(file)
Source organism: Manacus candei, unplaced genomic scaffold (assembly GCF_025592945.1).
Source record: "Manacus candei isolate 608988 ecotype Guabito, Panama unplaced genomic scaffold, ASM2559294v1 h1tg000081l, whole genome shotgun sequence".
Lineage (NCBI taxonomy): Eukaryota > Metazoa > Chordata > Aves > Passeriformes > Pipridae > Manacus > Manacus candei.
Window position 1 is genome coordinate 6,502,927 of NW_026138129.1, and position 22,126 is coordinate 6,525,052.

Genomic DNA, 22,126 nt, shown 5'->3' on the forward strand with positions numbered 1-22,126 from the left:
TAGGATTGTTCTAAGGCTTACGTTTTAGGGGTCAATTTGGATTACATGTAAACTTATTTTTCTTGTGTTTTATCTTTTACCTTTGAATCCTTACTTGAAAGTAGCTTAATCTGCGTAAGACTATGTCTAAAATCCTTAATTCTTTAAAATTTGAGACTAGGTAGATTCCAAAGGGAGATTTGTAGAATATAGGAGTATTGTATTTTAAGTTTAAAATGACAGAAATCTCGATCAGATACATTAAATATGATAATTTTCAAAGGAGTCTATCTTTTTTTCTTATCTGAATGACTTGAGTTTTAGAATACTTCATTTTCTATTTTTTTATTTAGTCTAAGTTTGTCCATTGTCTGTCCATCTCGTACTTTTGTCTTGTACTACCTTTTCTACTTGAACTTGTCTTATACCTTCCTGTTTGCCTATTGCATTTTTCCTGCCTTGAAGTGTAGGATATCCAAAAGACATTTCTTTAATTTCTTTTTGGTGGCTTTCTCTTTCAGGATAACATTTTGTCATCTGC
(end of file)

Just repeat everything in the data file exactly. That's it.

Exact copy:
Source organism: Manacus candei, unplaced genomic scaffold (assembly GCF_025592945.1).
Source record: "Manacus candei isolate 608988 ecotype Guabito, Panama unplaced genomic scaffold, ASM2559294v1 h1tg000081l, whole genome shotgun sequence".
Lineage (NCBI taxonomy): Eukaryota > Metazoa > Chordata > Aves > Passeriformes > Pipridae > Manacus > Manacus candei.
Window position 1 is genome coordinate 6,502,927 of NW_026138129.1, and position 22,126 is coordinate 6,525,052.

Genomic DNA, 22,126 nt, shown 5'->3' on the forward strand with positions numbered 1-22,126 from the left:
TAGGATTGTTCTAAGGCTTACGTTTTAGGGGTCAATTTGGATTACATGTAAACTTATTTTTCTTGTGTTTTATCTTTTACCTTTGAATCCTTACTTGAAAGTAGCTTAATCTGCGTAAGACTATGTCTAAAATCCTTAATTCTTTAAAATTTGAGACTAGGTAGATTCCAAAGGGAGATTTGTAGAATATAGGAGTATTGTATTTTAAGTTTAAAATGACAGAAATCTCGATCAGATACATTAAATATGATAATTTTCAAAGGAGTCTATCTTTTTTTCTTATCTGAATGACTTGAGTTTTAGAATACTTCATTTTCTATTTTTTTATTTAGTCTAAGTTTGTCCATTGTCTGTCCATCTCGTACTTTTGTCTTGTACTACCTTTTCTACTTGAACTTGTCTTATACCTTCCTGTTTGCCTATTGCATTTTTCCTGCCTTGAAGTGTAGGATATCCAAAAGACATTTCTTTAATTTCTTTTTGGTGGCTTTCTCTTTCAGGATAACATTTTGTCATCTGC